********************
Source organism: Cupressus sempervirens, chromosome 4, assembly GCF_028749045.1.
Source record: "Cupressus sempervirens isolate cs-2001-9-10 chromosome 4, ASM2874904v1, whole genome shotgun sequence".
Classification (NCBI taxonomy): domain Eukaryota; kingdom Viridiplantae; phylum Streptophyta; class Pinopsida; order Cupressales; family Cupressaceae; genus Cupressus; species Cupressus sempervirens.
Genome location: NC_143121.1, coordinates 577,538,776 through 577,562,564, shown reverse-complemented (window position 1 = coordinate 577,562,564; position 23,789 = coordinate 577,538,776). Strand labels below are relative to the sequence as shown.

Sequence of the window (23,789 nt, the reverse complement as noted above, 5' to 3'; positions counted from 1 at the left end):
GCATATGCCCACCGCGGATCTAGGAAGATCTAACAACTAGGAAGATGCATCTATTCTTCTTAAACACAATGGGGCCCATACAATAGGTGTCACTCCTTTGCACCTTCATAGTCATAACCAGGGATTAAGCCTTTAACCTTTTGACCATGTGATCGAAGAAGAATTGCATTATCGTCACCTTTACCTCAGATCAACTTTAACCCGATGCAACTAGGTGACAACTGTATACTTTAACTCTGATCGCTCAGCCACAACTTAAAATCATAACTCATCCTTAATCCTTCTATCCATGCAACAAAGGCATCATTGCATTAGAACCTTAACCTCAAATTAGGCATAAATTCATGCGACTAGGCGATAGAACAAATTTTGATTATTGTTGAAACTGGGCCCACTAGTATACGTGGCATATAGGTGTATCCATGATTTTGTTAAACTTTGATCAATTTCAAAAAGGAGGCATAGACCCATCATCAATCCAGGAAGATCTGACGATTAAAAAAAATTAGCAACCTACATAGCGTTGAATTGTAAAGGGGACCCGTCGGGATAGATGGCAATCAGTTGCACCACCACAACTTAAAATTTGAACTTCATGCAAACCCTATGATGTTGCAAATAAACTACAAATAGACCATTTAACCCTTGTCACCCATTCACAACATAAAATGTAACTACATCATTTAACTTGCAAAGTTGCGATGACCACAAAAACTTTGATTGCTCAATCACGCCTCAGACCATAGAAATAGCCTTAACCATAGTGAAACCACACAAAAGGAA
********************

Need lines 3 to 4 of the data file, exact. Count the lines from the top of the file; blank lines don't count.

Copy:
Classification (NCBI taxonomy): domain Eukaryota; kingdom Viridiplantae; phylum Streptophyta; class Pinopsida; order Cupressales; family Cupressaceae; genus Cupressus; species Cupressus sempervirens.
Genome location: NC_143121.1, coordinates 577,538,776 through 577,562,564, shown reverse-complemented (window position 1 = coordinate 577,562,564; position 23,789 = coordinate 577,538,776). Strand labels below are relative to the sequence as shown.